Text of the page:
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After hearing the public’s reaction last night to a proposed new law that would make it illegal to send text messages while driving in Tucson, the City Council says it will take a formal vote on the idea within a month.

Council members seemed supportive of such a ban but decided to make changes to the proposal, including who would be exempt and how steep the fine could be, and then reconsider it later.

The Tucson city attorney drafted the proposal using the Phoenix city ordinance that bans texting while driving there. During the public comment portion of the meeting, county resident Mark Spear said it could be hard to enforce, and suggested the council slow down its timeline.

“I think there should be a pilot program with a review of the effectiveness and public input prior to continuing after the pilot program," Spear said.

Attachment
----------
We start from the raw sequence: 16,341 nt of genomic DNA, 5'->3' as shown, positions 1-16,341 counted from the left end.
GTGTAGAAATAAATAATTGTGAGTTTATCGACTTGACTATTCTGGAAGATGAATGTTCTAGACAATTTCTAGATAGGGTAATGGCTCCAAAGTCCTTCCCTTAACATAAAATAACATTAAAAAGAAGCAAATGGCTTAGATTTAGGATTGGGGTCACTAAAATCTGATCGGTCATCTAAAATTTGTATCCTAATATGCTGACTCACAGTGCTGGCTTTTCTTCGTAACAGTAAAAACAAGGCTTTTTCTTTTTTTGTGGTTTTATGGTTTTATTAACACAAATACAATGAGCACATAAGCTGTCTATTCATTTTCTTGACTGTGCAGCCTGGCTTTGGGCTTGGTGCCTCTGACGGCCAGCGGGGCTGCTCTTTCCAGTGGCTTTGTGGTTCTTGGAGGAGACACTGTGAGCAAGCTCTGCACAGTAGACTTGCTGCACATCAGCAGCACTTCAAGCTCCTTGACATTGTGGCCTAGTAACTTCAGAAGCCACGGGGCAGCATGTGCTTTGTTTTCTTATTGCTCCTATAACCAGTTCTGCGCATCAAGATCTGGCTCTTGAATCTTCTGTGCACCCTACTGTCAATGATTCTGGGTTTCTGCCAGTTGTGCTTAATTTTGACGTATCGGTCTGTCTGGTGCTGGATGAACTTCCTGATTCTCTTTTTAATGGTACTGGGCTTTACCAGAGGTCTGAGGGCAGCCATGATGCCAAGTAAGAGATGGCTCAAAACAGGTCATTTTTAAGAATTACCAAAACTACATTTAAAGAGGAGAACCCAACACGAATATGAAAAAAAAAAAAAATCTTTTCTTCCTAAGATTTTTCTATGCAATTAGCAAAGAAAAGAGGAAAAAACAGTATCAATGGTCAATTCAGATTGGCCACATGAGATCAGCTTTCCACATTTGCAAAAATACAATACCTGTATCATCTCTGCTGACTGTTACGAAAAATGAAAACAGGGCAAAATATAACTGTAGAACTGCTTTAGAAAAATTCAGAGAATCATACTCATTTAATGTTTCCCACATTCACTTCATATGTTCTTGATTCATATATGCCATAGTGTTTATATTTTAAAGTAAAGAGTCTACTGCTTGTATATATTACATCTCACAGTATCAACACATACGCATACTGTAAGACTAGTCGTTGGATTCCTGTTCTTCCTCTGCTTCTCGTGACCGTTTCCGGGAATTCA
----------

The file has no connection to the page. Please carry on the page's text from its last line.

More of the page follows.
Others spoke in support of the ban, including the chairman of the city and county bicycle advisory committee, and a local trauma doctor.

Councilwoman Karin Uhlich, who supports a ban, said she thinks it would serve as a deterrent.

“Having traveled in cities where these kinds of bans are in effect, one of the first things that gets communicated when you get behind the wheel is a cab driver or a friend or somebody saying, ‘don’t text around here,’” Uhlich said.

Similar proposals have been made to ban texting while driving statewide, but those have never made it into law, which is one of the reasons city councilmembers say want to take action locally. The council plans to take a final vote on a Tucson texting while driving ban within the next 30 days.

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About Political Buzz

News, commentary, analysis from the AZPM political team: Christopher Conover, Andrea Kelly, Michael Chihak.